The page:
But the main reason for my loving this opera is that it is pure Mozart. His sure-footedness of melody and poised delicacy resemble the flowing motion of a cat walking along the top of a wall; there’s a kind of inevitability in every step. More than any other composer, Mozart gives us ’sounds and sweet airs, that give delight, and hurt not.’ According to Karl Barth, when the angels play for God they play Bach, but when they play for their own pleasure it’s Mozart. I know what he means.
Attending one of the performances of this oratorio that proliferate around this time of the year reminded me of just how enjoyable it is. Handel could certainly write a good tune, and there’s something of the Broadway musical about the way in which the numbers keep coming; from ‘Comfort ye’ onwards there is sustained melodic pleasure. And the music is beautifully appropriate to the words of the Authorized Version, sometimes wittily so. The performance had three good soloists, and a large, appreciative audience that knew when to stand. Nevertheless, it raised a couple of issues.
It can be hard to get the role of the choir right. The performance we heard was one with a large group of about a hundred voices, nuch larger than that envisaged by Handel. Now this has the advantage of volume, allowing a large space to be filled with a wall of sound. But there is a concomitant loss of clarity and fuzziness about words that, in Messiah, are far more important than they are in, say, opera, and should be comprehensible. A small chorus of good voices, if necessary amplified, is surely the way to go.
Secondly, we heard the oratorio in the version reworked by Mozart. Composers often produce variations of the works of their predecessors, and there’s no doubt that Mozart’s genius was greater than Handel’s. Nevertheless, some things are lost in his setting, in particular at one of the climaxes. Towards the end the bass soloist sings ‘The trumpet shall sound’, and in Handel’s original score a trumpet immediately begins to play a stirring melody; one of the instruments becomes part of the narrative. Not so in Mozart’s version, where the melody is played by trombones and horns. Apparently by Mozart’s time trumpets could no longer play the high notes they could in Handel’s day. But now they can again, and I don’t see why the original can’t be reinstated.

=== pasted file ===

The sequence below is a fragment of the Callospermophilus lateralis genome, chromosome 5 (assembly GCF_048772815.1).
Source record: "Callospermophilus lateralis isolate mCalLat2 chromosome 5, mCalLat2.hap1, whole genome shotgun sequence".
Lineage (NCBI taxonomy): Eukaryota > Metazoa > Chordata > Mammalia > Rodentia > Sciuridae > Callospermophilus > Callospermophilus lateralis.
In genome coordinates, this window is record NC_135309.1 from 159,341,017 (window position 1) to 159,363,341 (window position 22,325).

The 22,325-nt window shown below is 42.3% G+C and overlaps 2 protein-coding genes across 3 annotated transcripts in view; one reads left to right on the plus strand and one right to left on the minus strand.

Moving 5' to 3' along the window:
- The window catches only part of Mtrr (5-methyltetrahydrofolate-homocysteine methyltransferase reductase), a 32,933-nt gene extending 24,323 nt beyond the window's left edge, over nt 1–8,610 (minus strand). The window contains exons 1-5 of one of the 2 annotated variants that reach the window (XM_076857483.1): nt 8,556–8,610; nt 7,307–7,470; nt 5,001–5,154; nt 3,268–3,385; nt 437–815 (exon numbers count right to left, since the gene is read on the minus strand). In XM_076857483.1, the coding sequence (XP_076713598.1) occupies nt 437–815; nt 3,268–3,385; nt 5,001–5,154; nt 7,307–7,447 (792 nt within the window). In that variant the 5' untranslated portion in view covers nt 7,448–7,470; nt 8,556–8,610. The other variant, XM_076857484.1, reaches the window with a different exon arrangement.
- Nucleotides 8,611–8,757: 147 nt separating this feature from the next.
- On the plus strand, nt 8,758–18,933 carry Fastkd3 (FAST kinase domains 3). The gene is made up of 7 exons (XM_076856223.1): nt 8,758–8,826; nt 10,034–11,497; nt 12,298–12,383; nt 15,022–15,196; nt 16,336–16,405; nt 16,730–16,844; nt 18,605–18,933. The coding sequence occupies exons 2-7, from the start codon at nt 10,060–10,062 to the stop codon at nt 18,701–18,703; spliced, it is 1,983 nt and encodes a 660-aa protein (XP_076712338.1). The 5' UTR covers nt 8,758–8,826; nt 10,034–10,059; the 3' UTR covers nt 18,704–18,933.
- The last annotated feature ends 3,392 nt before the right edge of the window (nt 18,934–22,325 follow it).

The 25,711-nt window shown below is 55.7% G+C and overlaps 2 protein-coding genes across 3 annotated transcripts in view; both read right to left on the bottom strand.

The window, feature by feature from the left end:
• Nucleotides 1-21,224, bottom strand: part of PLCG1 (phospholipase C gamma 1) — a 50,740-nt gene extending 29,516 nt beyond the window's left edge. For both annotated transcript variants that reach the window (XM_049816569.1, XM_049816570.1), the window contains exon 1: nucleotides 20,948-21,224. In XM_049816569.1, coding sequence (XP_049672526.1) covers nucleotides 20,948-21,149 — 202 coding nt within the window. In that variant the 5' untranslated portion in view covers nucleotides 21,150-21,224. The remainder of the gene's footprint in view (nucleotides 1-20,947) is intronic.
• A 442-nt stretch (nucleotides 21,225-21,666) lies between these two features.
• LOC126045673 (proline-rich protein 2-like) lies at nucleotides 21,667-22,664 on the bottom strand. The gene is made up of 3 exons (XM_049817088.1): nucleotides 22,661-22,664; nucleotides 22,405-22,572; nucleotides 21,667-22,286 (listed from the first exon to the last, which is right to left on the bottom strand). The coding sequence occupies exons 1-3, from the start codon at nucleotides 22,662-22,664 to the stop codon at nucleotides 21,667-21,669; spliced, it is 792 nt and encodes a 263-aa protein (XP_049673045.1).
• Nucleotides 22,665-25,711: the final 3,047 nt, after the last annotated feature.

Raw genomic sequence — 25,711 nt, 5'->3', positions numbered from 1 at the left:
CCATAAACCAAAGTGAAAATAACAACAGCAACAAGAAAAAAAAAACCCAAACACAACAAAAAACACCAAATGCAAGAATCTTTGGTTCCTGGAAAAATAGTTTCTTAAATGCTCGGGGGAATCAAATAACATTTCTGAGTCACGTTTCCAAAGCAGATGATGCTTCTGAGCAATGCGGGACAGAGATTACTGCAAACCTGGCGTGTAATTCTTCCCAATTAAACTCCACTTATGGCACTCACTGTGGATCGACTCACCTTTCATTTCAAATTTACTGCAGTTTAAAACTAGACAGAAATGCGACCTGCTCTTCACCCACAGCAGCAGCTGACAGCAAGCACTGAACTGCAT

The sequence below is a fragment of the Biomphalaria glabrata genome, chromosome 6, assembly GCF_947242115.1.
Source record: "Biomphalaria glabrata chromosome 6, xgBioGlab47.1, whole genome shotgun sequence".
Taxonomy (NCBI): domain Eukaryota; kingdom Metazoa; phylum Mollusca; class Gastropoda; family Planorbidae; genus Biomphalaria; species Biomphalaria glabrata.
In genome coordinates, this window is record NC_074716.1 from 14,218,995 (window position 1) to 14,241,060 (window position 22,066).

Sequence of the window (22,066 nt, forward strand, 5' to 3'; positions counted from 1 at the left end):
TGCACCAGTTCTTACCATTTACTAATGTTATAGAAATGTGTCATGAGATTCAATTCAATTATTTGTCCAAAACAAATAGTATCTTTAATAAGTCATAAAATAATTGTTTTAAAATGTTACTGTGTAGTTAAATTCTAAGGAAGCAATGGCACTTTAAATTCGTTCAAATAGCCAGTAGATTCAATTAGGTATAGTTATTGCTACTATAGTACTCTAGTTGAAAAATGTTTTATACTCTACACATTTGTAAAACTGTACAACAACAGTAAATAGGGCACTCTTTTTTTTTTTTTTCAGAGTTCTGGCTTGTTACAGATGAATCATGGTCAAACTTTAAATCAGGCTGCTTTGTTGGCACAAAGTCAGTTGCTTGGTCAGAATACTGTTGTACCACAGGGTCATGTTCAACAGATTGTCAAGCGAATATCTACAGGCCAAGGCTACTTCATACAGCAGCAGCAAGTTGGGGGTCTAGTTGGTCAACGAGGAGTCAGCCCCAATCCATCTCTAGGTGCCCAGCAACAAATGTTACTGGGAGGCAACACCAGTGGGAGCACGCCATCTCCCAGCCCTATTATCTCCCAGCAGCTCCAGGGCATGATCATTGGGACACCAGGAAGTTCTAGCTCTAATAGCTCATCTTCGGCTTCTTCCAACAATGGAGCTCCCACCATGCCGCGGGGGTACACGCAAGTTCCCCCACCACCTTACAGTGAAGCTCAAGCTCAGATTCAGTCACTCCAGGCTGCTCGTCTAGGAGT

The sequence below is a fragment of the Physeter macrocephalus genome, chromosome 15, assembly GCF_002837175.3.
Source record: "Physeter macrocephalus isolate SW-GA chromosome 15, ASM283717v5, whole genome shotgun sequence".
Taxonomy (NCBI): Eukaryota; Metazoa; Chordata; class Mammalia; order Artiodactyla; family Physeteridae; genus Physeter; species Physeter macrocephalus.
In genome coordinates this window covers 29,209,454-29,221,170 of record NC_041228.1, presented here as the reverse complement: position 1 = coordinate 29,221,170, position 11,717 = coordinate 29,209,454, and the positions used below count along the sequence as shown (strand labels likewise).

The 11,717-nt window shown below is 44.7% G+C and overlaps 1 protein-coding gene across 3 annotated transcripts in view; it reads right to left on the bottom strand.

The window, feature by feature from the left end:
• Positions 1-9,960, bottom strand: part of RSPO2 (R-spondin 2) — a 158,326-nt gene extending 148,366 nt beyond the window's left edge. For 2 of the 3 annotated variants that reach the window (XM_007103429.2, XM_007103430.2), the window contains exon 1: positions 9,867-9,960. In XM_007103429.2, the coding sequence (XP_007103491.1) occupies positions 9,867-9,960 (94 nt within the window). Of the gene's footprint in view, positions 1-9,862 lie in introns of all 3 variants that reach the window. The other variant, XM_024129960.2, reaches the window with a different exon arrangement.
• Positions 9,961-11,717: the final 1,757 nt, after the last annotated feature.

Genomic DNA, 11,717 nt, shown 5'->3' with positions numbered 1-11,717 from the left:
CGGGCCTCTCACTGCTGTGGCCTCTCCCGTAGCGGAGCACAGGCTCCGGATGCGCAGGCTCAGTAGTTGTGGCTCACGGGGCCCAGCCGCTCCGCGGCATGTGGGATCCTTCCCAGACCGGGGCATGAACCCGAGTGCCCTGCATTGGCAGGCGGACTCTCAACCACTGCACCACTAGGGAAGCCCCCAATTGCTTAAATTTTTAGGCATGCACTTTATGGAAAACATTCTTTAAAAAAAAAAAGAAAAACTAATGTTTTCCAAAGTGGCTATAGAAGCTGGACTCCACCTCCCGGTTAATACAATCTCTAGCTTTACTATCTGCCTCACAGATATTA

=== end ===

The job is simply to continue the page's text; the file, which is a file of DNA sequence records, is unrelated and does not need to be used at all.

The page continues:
Not long after the concert a live broadcast of another performance was advertized, and I decided to listen to it to refresh my memory of the original version. But it too was of Mozart’s orchestration. Bring back Handel, I say!
A busy week kept me from listening to as much as I would have liked of a countdown on the radio of the top hundred pieces of twentieth century music, as voted by the listeners of the ABC. But it was wonderful to hear some old favourites, among them Vaughan Williams’ Fantasias on Greensleeves and a Theme from Thomas Tallis, Kats-Chernin’s Wild Swans, and Copland’s Appalachian Spring. It was even better to hear for the first time Gershwin’s Piano Concerto in F, in which the pianist seems to be improvising (and is that a languid sax in the background?), and playing of an oddly similar kind in Rachmaninov’s Rhapsody on a Theme of Paganini.
I’m struck by how much good music was composed by Russians during the last century. Doubtless this is partly because the late entry of Russia into the mainstream of European life means that its recent contributions are more substantial than they were in preceding centuries; the same could be said of its literature. But perhaps the circumstances of Russia during the twentieth century made music a more viable form of expression than literature, giving it more prominence. Recently I’ve been enjoying a book of reproductions from the Tretyakov Gallery a friend has brought back from Moscow, and I’ve been intrigued by a painting by Tatyana Nazarenko, ‘Moscow Evening’; it’s hard to work out how the creativity it suggests positions itself in regard to the surrounding world.